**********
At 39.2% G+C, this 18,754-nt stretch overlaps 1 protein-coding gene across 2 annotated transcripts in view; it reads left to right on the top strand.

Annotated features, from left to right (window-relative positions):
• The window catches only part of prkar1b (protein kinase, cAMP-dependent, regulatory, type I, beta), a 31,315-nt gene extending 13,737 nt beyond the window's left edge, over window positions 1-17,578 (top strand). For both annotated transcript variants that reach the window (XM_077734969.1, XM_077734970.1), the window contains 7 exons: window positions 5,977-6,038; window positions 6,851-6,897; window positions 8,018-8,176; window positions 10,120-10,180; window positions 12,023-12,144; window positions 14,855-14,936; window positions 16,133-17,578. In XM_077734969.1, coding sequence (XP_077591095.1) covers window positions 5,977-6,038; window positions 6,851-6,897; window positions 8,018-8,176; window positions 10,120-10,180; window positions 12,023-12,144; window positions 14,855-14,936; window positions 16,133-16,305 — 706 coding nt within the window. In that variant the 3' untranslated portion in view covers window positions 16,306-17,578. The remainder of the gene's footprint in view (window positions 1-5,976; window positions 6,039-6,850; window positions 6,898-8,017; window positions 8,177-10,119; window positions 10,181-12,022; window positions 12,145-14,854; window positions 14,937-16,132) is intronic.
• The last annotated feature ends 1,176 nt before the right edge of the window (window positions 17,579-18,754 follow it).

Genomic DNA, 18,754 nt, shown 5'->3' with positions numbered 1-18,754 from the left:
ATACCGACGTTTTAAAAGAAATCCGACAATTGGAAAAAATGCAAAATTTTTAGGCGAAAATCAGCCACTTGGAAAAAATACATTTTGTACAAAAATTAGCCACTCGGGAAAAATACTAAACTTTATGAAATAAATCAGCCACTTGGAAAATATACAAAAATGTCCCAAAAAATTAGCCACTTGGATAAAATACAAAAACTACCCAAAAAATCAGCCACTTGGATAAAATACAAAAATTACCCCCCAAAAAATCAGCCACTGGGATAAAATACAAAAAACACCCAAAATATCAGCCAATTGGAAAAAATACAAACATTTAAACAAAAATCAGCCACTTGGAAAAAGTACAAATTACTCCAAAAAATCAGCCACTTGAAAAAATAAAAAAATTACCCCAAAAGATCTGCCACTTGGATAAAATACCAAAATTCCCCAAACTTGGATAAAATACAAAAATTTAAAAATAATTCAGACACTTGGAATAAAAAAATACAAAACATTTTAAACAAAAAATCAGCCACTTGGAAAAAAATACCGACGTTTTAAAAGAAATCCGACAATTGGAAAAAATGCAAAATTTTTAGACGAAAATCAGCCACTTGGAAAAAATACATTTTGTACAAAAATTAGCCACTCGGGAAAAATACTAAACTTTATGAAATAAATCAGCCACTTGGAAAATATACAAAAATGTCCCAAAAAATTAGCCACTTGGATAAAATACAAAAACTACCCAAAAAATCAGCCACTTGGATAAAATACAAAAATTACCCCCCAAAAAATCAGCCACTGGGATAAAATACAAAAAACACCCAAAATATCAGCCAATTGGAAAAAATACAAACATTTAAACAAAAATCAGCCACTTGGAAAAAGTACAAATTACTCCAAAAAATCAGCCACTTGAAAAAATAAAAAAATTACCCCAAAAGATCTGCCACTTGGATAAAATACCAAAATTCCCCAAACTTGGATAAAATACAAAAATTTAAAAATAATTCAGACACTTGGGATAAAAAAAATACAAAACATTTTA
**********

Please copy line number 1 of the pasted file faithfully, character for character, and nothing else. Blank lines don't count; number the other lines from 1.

At 39.2% G+C, this 18,754-nt stretch overlaps 1 protein-coding gene across 2 annotated transcripts in view; it reads left to right on the top strand.